Alarms Can Help Stop Childhood Bedwetting
WebMD News Archive
Aug. 21, 2000 -- Some 10% of all school-age children have serious bed-wetting problems, and coping with this problem can be a difficult and costly struggle for families. But an alarm that sounds in response to wetness -- and which can be purchased at drugstores for as little as $60 -- can be more effective than either psychotherapy or drugs alone at helping children to stay dry through the night, a study has found.
Accompanied by a strong family commitment and psychological counseling, such "bell and pad" systems have a cure rate of 75%, says a study published in the journal Pediatric Psychology. And when combined with medication such as DDAVP, which acts on the kidneys to reduce the flow of urine, the urine alarms are even more effective, the study says.
"Sometimes children wet more than once a night or have a delayed response to urine alarms, but combination therapy with DDAVP pushes the cure rate toward 100%," says lead author and pediatric psychologist Michael Mellon, PhD, an assistant professor at Mayo Medical School in Rochester, Minn.
"Unfortunately, most doctors just recommend DDAVP to prevent the bladder from filling, but it's only about 50% effective," says Mellon, who with a colleague reviewed the available research since 1960 to determine the most effective treatments for bed-wetting. The alarms alone, without psychological intervention, also have about a 50% success rate, he says.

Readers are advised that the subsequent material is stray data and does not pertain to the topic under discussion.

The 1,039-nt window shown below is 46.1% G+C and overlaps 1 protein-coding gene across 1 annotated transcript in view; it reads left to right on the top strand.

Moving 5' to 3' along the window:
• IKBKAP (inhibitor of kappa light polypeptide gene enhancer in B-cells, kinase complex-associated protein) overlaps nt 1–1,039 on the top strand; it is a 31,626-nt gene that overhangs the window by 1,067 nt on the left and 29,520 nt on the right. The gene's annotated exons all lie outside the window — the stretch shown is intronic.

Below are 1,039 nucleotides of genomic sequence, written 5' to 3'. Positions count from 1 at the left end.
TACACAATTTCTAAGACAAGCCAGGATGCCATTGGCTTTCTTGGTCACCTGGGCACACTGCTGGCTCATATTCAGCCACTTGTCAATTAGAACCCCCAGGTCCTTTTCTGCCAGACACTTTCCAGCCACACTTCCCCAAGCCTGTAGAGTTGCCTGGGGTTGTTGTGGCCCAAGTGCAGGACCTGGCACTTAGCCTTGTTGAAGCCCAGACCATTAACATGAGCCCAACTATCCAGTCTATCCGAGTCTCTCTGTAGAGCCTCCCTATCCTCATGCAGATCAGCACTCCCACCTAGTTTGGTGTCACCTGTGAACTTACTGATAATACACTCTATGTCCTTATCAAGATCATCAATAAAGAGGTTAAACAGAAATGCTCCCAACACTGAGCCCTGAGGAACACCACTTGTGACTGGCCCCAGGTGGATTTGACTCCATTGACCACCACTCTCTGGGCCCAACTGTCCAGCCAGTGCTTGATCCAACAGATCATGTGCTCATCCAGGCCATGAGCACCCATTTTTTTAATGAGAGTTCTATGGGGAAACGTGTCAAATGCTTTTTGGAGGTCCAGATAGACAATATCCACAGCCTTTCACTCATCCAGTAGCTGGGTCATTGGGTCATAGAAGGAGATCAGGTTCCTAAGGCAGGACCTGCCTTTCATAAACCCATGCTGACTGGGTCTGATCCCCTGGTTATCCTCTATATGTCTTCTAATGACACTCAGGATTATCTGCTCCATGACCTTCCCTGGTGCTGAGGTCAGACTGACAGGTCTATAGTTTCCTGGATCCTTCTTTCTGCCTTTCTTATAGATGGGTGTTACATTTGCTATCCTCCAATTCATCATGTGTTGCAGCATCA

Many children wet their bed occasionally, but the medical condition known as nocturnal enuresis is defined as bedwetting that occurs at least twice a week for three months or more, after medical conditions and drug side effects have been ruled out. The cause of the often-inherited condition is not yet known. Without treatment, 15% of bedwetting cases will resolve themselves each year, but it can often take several years for a child to outgrow the condition.
Treatment with a urine alarm can help restore a child's self-esteem, but it places demands on the whole family. "An alarm sounds when the pad senses moisture, then mom or dad get up to help the child rinse off, change the bed, and reset the alarm," says child psychologist Steven Waksman, PhD, who used the system with two of his own children in Portland, Ore. "It doesn't shock kids, it only trains them to wake up in response to a full bladder," he explains.